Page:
Continuous integration for ADF applications using Maven2

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Image of Ile aux Canard as seen from ANse Vata

I am currently working in Nouméa, New Caledonia (western part of the pacific) to setup an environment for the continuous integration of ADF Faces applications for a department of the local government. The main challenges are to be able to perform all the tasks in the development lifecycle like compile, test, build, deploy, release etc. outside of JDeveloper and to manage the library depencies by ourself and not by JDeveloper. For this we use Maven2.

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Since Maven is not tied to a certain IDE it cannot, and should not, rely on the IDE’s project files but instead it uses its own project file, the pom.xml. In this file you define almost everything that’s important for the project, libraries (with version), the source control system, the developers, the application servers etc. etc. With this information all the steps in the development lifecycle, like compile, test, build, release, deploy etc. can be performed, independent of any IDE. You can (could) even use this information to create the IDE’s projectfiles and have an easy start for new developers or everybody might even use their own favorite IDE. Maven follows the ‘convention over configuration’ principle and takes care of many configuration issues, but off course you still need to define the project’s information.

So we started off to create a set of standard pom files that includes all the information for an ADF Faces project, especially all the required libraries. That is, we defined a so called multimodule application with a model, a viewController and an ear project each with its own pom file. Notice that the ear project is not a standard JDeveloper project but we need it to build and deploy the ear file by Maven. By the way, for other IDE’s, this is quite a common construction.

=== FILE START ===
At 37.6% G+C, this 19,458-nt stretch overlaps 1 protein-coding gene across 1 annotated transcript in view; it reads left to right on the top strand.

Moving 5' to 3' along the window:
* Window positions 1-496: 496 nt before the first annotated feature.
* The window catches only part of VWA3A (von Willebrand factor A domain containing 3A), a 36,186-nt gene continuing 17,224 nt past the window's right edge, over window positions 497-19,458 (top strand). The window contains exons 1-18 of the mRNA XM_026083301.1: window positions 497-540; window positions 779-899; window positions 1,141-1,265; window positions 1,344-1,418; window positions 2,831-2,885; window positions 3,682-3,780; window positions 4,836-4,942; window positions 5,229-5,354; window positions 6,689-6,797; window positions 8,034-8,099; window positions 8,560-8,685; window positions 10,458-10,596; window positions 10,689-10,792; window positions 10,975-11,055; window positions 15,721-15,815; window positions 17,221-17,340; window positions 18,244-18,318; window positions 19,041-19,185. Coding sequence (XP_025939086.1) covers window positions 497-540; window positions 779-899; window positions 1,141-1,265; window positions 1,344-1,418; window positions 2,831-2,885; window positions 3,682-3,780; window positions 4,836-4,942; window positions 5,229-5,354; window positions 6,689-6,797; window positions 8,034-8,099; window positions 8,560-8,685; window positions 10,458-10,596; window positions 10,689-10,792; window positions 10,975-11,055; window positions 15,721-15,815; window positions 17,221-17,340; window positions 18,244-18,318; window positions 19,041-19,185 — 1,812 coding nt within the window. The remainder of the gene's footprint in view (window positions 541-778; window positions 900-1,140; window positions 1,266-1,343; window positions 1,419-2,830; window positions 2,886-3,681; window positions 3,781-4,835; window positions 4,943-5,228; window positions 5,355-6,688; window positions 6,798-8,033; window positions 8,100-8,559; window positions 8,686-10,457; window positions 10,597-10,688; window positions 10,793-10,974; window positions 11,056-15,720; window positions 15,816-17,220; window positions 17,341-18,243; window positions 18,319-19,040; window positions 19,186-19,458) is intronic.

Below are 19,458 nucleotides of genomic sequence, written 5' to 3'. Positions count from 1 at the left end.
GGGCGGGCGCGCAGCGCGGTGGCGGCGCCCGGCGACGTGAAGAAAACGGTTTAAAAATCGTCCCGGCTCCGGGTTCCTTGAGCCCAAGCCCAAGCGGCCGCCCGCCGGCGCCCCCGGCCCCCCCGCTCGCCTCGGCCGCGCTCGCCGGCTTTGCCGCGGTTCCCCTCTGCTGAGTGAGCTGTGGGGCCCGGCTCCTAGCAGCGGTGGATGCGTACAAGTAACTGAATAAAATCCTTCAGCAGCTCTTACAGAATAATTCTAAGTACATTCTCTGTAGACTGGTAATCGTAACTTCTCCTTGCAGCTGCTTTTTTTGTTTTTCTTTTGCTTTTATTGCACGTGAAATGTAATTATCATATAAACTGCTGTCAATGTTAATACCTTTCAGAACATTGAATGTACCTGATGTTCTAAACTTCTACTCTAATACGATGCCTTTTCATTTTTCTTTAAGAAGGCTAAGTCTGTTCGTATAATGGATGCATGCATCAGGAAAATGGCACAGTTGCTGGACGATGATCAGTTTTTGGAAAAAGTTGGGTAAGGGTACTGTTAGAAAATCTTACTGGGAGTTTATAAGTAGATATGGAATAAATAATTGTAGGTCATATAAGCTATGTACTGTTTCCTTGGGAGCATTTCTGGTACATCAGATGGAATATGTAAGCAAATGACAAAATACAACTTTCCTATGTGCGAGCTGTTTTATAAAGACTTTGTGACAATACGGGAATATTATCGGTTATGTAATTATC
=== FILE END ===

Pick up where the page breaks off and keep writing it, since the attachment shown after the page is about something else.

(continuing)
Now, when you start a new ADF Faces project you can just copy and paste these files and you’re ready. But when you try to make a build (an almost empty one, but a build anyway), using the command mvn package it will fail, because it cannot retrieve the ADF libraries. This needs some explanation. Maven uses the concept of a library (also called a dependency) repository. When it has to perform a certain task (compile, test, build etc.) it checks for the dependencies in the local repository and if they are not available it will try to download them from the central repository on the internet. Almost all of the open source libraries are available in the central repository (or its mirrors), but the commercial ones and your companies components are not. So you need to setup an internal repository and deploy the required commercial libraries in there. By the way, your own projects will be able to deploy their artifacts automatically. An internal repository is actually nothing more than a directory, that is accessible via HTTP to download and with scp or ftp to deploy the artifact. During deployment, maven will add some metadata and takes care of versions. To find and deploy all the ADF libraries, with its version, is quite some work, but when it’s finally done you’ll enjoy a lifelong advantage from it. To use this repository, you only have to add its information to your local Maven configuration file, settings.xml. Now the build will be succesfull.